Ambient air pollution has been linked to small for gestational age (SGA); however, the relationship with large for gestational age (LGA) is unclear and very few studies have investigated seasonal effects on the association between air pollution and SGA or LGA. Using birth registry data of 506,000 singleton live births from 11 districts in Guangzhou, China between January 2015 and July 2017, we examined associations between ambient air pollutants (PM, PM, NO, SO, and O) and SGA/LGA, and further assessed the modification effect of season. Daily concentrations of air pollutants from 11 monitoring stations were used to estimate district-specific exposures for each participant based on their district of residence during pregnancy. Two-level binary logistic regression models were used to evaluate associations between air pollution and SGA/LGA. Stratified analyses by season and a Cochran Q test were performed to assess the modification of season. Exposure to PM, NO, SO, and O was significantly associated with increased risk of SGA, especially for exposure during the second and third trimester. For an interquartile range (IQR) increase in PM (6.5 μg/m), NO (12.7 μg/m), SO (2.8 μg/m) and O (20.8 μg/m) during the entire pregnancy, SGA risk increased by 2% (OR = 1.02, 95% CI: 1.00-1.04), 8% (OR = 1.08, 95% CI: 1.04-1.12), 2% (OR = 1.02, 95% CI: 1.01-1.03), and 14% (1.14, 1.11-1.17), respectively. A decreased risk of LGA was found for PM, PM, SO, and O during the first trimester or entire pregnancy. When examined by season, significant associations between air pollutants and SGA were observed for women who conceived during summer or fall, and the patterns were consistent for all pollutants. Our study suggests that conception during different seasons might modify the association between ambient air pollution and SGA.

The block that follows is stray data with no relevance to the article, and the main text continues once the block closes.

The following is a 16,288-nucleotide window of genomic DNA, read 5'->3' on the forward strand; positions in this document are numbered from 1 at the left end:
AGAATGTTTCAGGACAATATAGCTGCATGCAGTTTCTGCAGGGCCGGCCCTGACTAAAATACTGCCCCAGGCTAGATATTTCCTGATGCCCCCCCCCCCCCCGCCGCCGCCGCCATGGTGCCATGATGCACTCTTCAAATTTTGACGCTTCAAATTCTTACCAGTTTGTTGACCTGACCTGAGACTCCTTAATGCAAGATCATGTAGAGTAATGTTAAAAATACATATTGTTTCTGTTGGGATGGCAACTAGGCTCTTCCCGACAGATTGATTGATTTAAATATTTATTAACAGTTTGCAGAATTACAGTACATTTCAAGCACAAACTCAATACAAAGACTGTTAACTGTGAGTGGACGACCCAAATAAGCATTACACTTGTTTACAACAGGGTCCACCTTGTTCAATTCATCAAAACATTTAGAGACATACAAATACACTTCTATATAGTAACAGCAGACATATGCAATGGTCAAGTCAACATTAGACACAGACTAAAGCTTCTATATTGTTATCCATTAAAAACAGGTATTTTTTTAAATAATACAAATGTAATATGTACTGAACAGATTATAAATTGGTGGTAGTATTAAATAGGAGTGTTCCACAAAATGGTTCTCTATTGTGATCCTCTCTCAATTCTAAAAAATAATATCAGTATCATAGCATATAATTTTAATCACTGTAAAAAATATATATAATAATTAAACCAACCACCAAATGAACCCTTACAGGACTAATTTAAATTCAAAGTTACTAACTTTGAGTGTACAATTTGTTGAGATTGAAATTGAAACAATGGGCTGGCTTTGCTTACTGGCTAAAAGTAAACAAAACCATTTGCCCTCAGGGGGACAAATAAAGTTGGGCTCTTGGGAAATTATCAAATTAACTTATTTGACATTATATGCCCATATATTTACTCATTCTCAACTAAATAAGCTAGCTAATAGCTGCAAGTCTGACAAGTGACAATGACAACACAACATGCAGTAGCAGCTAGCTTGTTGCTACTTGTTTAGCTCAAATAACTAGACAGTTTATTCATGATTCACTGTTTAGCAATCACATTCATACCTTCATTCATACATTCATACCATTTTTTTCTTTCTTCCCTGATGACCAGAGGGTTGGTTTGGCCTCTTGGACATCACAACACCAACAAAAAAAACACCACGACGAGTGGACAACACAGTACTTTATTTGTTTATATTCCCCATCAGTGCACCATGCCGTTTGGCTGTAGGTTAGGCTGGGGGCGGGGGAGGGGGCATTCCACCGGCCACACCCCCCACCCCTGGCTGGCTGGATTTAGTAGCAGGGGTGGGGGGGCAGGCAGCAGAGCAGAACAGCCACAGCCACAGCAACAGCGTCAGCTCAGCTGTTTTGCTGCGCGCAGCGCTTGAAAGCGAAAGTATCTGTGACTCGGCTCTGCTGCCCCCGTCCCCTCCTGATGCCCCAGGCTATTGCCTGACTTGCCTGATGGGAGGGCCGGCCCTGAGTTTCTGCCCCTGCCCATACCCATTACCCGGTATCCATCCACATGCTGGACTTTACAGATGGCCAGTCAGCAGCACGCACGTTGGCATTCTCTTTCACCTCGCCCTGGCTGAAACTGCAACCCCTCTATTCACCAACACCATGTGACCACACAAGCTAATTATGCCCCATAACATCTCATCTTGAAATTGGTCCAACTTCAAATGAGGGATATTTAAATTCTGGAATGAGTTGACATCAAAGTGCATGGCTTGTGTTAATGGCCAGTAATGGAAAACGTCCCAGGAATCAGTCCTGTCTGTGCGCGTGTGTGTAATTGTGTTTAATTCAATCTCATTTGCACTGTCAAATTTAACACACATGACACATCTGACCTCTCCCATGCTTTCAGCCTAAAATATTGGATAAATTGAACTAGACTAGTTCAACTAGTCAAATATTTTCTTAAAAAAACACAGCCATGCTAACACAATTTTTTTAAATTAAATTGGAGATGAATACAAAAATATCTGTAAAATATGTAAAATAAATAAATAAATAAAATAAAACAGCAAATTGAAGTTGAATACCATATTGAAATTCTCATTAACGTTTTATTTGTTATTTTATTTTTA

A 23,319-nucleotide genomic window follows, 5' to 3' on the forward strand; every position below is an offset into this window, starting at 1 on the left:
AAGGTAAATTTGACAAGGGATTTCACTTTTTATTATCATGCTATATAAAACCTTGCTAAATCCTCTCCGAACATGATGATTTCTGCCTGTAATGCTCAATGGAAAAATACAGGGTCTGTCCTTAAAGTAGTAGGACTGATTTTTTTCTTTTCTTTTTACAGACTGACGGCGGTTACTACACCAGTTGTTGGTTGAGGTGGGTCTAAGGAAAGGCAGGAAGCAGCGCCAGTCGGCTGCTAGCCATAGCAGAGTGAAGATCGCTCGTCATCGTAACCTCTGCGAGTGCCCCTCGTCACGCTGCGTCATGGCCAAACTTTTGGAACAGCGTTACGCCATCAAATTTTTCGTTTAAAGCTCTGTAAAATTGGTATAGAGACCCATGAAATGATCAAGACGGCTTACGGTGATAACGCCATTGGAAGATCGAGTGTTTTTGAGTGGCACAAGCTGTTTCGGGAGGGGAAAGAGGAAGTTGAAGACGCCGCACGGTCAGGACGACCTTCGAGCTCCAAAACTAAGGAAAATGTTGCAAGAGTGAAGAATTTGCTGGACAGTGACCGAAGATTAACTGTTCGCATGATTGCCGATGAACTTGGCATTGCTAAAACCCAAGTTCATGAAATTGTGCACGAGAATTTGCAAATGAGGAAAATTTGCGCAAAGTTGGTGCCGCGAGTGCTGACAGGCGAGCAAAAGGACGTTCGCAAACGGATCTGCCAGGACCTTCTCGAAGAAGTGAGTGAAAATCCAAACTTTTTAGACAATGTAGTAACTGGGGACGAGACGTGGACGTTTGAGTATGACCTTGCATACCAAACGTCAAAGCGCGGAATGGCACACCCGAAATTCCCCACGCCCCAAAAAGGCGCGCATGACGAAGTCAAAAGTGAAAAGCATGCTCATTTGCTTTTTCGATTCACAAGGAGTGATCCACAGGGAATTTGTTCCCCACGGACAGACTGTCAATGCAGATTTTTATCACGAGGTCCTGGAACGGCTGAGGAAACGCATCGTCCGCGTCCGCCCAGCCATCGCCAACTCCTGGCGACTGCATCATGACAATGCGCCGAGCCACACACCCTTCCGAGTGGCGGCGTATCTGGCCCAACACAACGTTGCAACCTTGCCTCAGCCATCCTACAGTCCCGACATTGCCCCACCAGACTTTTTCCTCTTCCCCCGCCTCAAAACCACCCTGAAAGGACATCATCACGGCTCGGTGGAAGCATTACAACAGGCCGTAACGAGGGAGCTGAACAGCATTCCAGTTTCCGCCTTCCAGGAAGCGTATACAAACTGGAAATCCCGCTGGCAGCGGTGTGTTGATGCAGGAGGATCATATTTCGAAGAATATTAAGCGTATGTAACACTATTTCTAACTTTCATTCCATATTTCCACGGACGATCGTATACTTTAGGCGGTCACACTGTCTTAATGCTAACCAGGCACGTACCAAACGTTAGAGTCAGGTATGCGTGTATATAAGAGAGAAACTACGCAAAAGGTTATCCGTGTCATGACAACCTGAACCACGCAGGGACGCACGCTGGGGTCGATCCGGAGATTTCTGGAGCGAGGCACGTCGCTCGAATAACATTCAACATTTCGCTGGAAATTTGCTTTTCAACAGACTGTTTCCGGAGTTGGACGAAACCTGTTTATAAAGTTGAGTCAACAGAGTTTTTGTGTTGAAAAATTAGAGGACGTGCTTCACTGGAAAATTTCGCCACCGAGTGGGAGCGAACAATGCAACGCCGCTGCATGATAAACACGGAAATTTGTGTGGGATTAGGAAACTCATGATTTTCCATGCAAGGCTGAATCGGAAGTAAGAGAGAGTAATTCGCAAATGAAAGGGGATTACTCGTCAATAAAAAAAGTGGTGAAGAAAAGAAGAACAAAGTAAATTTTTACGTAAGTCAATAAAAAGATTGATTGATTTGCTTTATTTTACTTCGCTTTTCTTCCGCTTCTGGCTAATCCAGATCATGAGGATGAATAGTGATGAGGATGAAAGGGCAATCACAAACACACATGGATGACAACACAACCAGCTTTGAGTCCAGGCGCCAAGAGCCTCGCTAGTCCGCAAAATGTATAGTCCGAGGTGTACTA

Investigators: Wang, Qiong, Benmarhnia, Tarik, Li, Changchang, Knibbs, Luke D., Bao, Junzhe, Ren, Meng, Zhang, Huanhuan, Wang, Suhan, Zhang, Yawei, Zhao, Qingguo, Huang, Cunrui

Funding: This study was supported by the grants from National Key R&D Program of China (2018YFA0606201), National Natural Science Foundation of China (81602819), Medical Science Foundation of Guangdong Province (A2015443) and Natural Science Foundation of Guangdong Province (2016A030313216). 

Project members

Associate Professor Luke Knibbs

Associate Professor
School of Public Health